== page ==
The Wolfsberg Group, an association of thirteen global banks aiming to develop frameworks and guidance for the management of financial crime risks, has published new guidance on how Financial Institutions (“FIs”) should carry out sanctions screening. The stated objective of the guidance is to assist FIs assess the effectiveness of their sanctions screening controls in light of increasingly expansive and complex international sanctions regulations.
Applying a Risk Based Approach
The guidance sets out that the effectiveness of sanctions screening will vary between FIs since it is dependent on a range of factors including data and inherent sanctions risks facing an FI. It follows that an important principle underlying effective screening is the need for a risk based approach. Each FI must assess its own risks in order to define the manner, extent and circumstances in which screening is employed.
The process of evaluating the risk of a screening programme is built around the following core principles:
- Articulating the specific sanctions risk the FI is trying to prevent or detect within its products, services and operations;
- Identifying and evaluating the inherent potential exposure to sanctions risk presented by the FI’s products, services and customer relationships;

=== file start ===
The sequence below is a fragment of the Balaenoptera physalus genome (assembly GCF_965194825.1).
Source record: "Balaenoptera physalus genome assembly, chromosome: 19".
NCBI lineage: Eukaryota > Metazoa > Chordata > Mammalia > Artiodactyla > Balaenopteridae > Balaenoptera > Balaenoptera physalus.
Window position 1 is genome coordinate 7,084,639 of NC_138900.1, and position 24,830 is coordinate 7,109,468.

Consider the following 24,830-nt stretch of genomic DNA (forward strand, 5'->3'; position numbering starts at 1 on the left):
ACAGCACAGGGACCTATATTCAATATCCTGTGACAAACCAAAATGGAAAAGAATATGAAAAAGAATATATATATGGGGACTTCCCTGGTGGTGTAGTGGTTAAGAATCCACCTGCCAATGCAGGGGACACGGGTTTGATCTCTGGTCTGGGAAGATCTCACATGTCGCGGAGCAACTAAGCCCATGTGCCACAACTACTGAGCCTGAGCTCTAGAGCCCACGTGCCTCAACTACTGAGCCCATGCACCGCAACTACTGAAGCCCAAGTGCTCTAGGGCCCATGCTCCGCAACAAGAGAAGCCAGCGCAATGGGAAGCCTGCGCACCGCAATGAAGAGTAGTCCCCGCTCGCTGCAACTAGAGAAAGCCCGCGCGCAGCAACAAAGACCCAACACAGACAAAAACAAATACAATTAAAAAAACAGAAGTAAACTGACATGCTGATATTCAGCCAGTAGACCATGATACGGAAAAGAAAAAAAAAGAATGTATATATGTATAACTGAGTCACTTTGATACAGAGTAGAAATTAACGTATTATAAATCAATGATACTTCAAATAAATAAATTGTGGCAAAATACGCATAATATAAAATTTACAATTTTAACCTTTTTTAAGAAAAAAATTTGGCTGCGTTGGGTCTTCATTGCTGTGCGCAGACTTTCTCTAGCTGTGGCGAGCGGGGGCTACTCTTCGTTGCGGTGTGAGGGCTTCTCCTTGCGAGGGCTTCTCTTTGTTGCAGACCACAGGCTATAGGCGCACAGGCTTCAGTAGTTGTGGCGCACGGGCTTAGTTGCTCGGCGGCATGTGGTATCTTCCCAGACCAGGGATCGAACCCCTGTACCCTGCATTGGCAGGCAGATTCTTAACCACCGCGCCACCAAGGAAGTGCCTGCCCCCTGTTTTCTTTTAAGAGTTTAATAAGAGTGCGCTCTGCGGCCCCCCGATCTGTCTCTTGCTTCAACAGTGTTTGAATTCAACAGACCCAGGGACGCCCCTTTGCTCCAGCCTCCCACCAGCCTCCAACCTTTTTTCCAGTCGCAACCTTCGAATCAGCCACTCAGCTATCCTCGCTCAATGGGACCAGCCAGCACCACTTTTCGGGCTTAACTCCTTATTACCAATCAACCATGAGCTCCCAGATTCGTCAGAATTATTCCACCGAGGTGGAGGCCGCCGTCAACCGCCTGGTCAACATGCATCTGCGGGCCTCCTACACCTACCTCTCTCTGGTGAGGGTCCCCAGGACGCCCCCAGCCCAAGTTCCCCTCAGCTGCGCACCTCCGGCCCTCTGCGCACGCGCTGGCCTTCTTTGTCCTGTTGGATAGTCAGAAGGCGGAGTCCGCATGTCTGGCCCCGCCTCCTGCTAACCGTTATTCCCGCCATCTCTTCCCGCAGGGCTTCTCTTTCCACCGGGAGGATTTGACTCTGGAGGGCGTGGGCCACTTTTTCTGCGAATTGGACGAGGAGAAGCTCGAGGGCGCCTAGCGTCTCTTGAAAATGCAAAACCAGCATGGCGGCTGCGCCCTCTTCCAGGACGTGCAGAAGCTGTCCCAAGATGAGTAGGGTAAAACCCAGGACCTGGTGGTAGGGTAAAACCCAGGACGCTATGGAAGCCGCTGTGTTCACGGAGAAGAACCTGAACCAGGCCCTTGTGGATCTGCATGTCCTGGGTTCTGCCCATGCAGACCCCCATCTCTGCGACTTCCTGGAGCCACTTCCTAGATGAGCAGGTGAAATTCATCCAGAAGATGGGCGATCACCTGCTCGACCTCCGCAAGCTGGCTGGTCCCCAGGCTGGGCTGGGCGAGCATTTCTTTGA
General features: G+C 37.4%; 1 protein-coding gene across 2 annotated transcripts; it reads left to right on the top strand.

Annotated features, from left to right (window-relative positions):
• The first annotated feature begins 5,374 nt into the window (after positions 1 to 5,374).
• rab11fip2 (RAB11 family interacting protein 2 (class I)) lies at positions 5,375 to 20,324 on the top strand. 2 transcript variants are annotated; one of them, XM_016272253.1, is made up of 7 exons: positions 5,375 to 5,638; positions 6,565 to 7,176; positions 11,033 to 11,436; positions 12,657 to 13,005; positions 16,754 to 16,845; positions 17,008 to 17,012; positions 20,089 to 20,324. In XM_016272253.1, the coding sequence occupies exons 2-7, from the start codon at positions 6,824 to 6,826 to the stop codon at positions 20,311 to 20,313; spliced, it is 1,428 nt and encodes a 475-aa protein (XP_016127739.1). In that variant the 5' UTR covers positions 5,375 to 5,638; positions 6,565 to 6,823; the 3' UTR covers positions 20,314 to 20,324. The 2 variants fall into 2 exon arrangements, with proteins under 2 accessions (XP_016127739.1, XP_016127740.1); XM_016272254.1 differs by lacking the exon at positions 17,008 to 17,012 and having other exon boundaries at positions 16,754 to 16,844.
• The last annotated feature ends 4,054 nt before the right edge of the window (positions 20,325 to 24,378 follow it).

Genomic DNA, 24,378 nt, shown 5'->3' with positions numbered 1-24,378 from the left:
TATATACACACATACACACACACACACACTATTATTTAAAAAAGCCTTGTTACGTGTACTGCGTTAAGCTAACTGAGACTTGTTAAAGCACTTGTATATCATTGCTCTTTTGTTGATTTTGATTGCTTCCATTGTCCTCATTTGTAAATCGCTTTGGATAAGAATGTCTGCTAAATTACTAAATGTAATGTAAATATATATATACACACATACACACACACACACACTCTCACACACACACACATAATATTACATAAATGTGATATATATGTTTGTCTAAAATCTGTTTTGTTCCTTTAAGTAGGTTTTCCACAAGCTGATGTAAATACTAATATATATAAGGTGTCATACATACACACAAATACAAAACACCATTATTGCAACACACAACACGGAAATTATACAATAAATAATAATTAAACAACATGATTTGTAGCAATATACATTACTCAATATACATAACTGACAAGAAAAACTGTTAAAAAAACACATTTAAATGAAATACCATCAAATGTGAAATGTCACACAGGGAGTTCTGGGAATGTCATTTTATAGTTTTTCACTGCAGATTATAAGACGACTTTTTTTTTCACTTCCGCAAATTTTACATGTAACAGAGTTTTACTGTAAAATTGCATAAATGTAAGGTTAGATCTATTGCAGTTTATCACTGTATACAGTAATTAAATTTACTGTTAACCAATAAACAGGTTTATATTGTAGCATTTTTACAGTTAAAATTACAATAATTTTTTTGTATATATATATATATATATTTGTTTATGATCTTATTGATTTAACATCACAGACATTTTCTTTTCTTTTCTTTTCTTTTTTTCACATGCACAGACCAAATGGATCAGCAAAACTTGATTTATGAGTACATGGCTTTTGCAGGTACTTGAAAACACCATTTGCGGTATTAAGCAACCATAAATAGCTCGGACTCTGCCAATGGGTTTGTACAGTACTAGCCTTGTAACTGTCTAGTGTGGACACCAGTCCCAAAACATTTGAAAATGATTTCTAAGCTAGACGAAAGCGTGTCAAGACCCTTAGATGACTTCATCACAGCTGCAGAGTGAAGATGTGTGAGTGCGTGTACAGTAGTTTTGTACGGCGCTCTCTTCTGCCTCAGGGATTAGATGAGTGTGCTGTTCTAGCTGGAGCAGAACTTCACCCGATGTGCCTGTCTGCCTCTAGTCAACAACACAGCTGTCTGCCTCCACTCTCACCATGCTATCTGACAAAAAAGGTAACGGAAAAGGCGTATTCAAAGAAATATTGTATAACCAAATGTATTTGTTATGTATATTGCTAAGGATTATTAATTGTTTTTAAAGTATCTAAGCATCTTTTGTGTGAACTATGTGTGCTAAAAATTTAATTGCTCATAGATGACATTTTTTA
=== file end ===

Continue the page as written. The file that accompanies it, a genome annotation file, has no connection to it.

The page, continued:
- A well-documented understanding of the risks and how they are managed through the set-up and calibration of the screening tool; and
- Assessing where, within the FI, the information is available in a format conducive to screening.
Sanctions Screening and its Limitations
The guidance details the approaches to the two main elements of sanctions screening, namely reference data screening and transaction screening. Underpinning a robust screening programme is the need for list management and screening technology. In terms of the former, data sets and lists of sanctions indicators must be accurate, reliable, up-to-date, refreshed frequently and relevant to the risks faced by the FI. At the same time, the use of technology applications should include certain core functionalities (such as facilitating independent testing and validation) to ensure that productive alerts are generated by the screening process.
While sanctions screening is a key control in the prevention of financial crime risk facing FIs, the guidance emphasises that it should be deployed as part of a wider financial crime compliance programme to mitigate the risk of being exposed to sanctioned parties and countries.
With an increased focus on international sanctions by global regulators, an effective sanctions screening programme is a must for all regulated FIs. Recent high-profile enforcement action by OFAC against non-regulated corporates also demonstrates the need for all businesses, particularly those trading internationally, to undertake a sanctions specific risk assessment to be able to effectively mitigate the sanctions risk their businesses face. As the Wolfsberg Group has helpfully identified, sanctions screening is an integral part of that overall mitigation strategy.